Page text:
The War on Terror Is a War of Chaos

The War on Terror Is a War of Chaos

Here's a footnote to America's present wars that's worth pondering for a few moments. The U.S.

Here's a footnote to America's present wars that's worth pondering for a few moments. The U.S. Air Force is running out of ordinary bombs, smart bombs, and in some cases missiles. No kidding. The air war over Syria and Iraq that began in August 2014 and is now two-and-a-half years old has eaten through America's supply of bombs. The usual crew of weapons makers evidently can't produce such munitions fast enough to keep up, so the U.S. military is, for instance, cutting into its stockpiles of smart bombs in Asia to send some to the Middle East and Africa simply to keep pace with demand -- and, according to recent reports, it may nonetheless be failing to do so. Consider this a longer term problem since, in the era of Donald Trump, the generals are increasingly running their own wars, which, if the daily drumbeat of news about them is accurate, are only ramping up further.

Everywhere you look, from Yemen to Iraq, Syria to Somalia, the American military is growing more assertive as civilian casualties rise and constraints of any sort, whether on special operations raids, drone strikes, or the use of the most powerful non-nuclear bomb in the U.S. arsenal, fall away. Only last week, for instance, came news that Trump's generals plan to put recommendations on his desk soon to turn the tide in America's longest war, the largely forgotten one in Afghanistan, which the U.S. military now refers to as a "stalemate." (Who cares that, on the ground, the Taliban has in recent months seemed increasingly ascendant and the U.S.-trained, U.S.-supplied, and U.S.-backed Afghan military increasingly battered?)

Those recommendations -- so claims acting Assistant Secretary of Defense for Special Operations Theresa Whalen -- will help the U.S "move beyond the stalemate." This will evidently be done by sending 3,000 to 5,000 more U.S. troops there to train the Afghan military. Yes, you read that right. Almost 16 years after the invasion and "liberation" of Afghanistan in 2001, the solution to the never-ending war there is to send in a few thousand more U.S. military personnel to work with a force filled with "ghost soldiers," into which this country has already reportedly poured $71 billion and which has suffered both staggering casualties and startling desertion rates in recent years. Just off the top of your head, tell me how you think that's likely to go. And oh yes, once those troops are there, one thing that will certainly be needed: more bombs and missiles to support their activities.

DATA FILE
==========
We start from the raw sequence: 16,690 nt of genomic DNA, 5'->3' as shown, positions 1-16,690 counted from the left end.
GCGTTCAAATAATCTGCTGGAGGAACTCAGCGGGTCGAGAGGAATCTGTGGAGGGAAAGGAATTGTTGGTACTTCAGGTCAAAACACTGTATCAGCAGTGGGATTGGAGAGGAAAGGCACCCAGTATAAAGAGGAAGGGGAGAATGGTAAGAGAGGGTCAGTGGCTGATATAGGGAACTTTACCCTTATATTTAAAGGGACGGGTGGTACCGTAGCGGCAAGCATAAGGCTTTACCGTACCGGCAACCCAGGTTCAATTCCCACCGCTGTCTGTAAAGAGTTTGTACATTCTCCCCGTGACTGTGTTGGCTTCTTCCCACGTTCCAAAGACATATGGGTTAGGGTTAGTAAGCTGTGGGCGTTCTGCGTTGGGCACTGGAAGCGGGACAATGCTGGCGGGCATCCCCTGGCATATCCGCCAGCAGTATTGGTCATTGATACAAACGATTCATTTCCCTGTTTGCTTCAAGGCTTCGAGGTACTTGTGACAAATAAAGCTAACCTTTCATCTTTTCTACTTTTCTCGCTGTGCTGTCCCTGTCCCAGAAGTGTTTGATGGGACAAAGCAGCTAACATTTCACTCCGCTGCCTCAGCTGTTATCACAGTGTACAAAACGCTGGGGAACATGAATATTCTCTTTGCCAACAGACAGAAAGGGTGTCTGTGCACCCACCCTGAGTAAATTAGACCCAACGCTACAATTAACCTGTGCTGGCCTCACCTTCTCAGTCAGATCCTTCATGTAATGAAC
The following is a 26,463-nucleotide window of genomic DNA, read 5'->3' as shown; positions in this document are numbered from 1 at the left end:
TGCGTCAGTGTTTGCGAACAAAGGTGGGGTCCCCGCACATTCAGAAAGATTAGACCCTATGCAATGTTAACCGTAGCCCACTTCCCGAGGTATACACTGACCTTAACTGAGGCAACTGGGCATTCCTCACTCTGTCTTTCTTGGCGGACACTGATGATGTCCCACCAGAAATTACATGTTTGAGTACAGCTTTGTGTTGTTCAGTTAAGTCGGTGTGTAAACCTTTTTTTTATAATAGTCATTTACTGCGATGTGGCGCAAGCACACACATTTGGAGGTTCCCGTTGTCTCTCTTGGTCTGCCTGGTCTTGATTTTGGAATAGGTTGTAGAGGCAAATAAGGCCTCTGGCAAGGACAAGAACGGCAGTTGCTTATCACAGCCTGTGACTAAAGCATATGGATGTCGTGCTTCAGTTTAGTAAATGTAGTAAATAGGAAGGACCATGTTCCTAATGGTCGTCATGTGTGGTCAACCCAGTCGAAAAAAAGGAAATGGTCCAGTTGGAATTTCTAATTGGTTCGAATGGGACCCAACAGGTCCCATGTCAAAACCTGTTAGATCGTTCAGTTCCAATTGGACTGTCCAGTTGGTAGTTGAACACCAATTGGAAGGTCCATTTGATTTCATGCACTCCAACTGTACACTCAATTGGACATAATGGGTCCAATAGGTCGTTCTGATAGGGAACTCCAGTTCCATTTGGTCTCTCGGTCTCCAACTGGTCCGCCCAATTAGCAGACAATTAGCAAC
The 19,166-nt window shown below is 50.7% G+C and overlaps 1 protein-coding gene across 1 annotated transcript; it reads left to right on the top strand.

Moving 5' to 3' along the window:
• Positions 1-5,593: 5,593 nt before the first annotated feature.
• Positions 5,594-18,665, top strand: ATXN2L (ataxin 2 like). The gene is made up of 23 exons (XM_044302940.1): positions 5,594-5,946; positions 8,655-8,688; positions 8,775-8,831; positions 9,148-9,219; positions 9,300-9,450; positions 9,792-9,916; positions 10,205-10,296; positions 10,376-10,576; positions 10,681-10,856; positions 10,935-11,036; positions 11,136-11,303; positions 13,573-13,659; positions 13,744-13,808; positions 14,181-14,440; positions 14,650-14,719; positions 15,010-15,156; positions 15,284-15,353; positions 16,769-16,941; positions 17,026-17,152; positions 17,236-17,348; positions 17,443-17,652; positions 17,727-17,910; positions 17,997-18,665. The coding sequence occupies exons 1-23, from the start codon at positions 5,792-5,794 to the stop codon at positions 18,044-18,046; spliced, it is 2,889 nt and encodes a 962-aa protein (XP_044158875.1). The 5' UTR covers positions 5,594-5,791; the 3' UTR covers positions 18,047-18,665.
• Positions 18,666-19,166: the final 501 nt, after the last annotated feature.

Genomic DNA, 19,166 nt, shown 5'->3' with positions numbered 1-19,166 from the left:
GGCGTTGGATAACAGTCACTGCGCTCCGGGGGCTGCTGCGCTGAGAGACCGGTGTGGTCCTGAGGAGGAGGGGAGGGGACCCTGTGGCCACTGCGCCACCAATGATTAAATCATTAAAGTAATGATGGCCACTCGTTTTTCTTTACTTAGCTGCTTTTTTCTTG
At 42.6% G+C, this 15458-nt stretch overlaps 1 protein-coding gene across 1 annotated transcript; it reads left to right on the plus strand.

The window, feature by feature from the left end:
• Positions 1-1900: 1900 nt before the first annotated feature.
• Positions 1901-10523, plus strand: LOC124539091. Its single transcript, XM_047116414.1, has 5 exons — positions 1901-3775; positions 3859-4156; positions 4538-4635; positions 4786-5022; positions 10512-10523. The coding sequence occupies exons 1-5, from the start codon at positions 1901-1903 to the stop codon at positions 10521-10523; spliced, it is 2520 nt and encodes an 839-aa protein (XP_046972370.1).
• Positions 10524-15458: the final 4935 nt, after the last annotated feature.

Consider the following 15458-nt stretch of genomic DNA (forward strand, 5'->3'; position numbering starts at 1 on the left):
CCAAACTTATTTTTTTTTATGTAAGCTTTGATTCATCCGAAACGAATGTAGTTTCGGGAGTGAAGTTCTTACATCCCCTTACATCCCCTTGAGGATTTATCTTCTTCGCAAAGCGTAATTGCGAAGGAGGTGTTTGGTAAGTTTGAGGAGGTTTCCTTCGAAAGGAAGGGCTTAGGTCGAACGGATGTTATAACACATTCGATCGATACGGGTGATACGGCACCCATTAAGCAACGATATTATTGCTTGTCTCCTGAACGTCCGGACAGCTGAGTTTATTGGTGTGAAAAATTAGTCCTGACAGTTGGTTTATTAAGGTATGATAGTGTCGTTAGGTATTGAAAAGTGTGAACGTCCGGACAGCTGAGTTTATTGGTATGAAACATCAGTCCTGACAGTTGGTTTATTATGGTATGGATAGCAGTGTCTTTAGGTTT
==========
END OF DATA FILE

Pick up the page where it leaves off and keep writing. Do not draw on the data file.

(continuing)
All of this is part of what Army Major Danny Sjursen, author of Ghost Riders of Baghdad: Soldiers, Civilians, and the Myth of the Surge, refers to today as the U.S. military's "more" strategy in his new piece, "The Hazards of Military Worship." With the generals ascendant in the Trumpian universe and all those stars twinkling in Washington's firmament, "more" is distinctly in the saddle. Whether in Afghanistan or in Syria and Iraq, where that massive air campaign against the Islamic State is now well into its third year, it has lent a significant hand to the rubblization of major cities across both of those countries. (In Syria, the Russian and Syrian air forces have offered a similarly helping hand in the process, as has ISIS with its suicide vehicles and booby-trapped buildings.)

As a result, while the Islamic State is not yet defeated, the region is now in genuine chaos, overrun by millions of uprooted refugees from countries increasingly in ruins and in disarray. In other words, what started as a "war" against al-Qaeda, a modest-sized group of fanatics largely located in Afghanistan (with scattered cells of followers elsewhere), has now become a catastrophe stretching from Afghanistan to the former state of Libya in North Africa and beyond. As ever, the American solution to this crisis, as Sjursen points out, is: more!

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